Achieving a dignified death in palliative nursing
Although there is lack of consensus on what constitutes a dignified death, the wish to die at home by many people is a strong indication that it is the best available place to achieve this. Any such death in the home brings community nurses into sharper focus and central to the process of dying. To play their role effectively, community nurses need to be clear on what they believe to be a dignified death and equally, how they would help people achieve it. The key skill here is to ascertain whether their belief is also shared by the dying person so that both parties are striving for the same goal. To complete the trilogy, community nurses also need to consider a dignified death from the perspective of close family members. The real problem might arise if there are differing views, in which case the dying person's perspective is paramount.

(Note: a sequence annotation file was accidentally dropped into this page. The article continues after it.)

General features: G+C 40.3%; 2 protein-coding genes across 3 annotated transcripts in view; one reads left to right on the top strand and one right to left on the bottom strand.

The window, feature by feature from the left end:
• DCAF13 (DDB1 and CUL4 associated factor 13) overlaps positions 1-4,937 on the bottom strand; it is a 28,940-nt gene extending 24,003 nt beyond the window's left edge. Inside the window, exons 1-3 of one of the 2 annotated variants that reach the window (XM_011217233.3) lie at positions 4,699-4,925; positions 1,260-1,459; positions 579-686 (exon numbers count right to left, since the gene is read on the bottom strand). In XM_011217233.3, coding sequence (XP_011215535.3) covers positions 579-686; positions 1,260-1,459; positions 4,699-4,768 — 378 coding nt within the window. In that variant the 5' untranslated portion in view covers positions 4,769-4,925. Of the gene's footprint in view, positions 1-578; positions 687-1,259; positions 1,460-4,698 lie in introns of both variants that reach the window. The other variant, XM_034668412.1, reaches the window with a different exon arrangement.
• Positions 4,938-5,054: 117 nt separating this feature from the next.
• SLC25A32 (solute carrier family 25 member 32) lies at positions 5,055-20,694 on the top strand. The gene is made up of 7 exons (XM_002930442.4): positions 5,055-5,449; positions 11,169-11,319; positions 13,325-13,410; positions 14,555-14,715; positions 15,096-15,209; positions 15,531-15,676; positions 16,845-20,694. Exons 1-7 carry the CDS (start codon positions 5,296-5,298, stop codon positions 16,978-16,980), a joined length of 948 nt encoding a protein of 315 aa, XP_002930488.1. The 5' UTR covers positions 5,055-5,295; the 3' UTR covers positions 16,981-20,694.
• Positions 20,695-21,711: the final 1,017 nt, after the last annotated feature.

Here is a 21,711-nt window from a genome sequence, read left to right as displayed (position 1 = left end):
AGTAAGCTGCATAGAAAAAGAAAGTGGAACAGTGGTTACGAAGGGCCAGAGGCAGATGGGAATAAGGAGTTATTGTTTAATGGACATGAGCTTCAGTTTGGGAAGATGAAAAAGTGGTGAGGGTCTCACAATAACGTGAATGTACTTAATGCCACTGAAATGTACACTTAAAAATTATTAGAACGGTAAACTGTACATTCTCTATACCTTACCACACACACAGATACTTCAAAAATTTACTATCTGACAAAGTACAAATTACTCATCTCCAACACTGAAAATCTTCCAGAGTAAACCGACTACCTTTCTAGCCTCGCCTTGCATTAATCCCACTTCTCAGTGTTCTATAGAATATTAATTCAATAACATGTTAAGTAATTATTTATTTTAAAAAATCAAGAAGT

When I was a clinical practitioner, relatives who visited after their loved ones had died seemed to ask two main questions: was someone with them when they died?; were they in pain? I would argue that answering yes and no, respectively, to these questions would contribute towards achieving a perceived dignified death for them. If we accept this premise, it is logical to suggest that most palliative care nurses would try and answer such questions in the same way.
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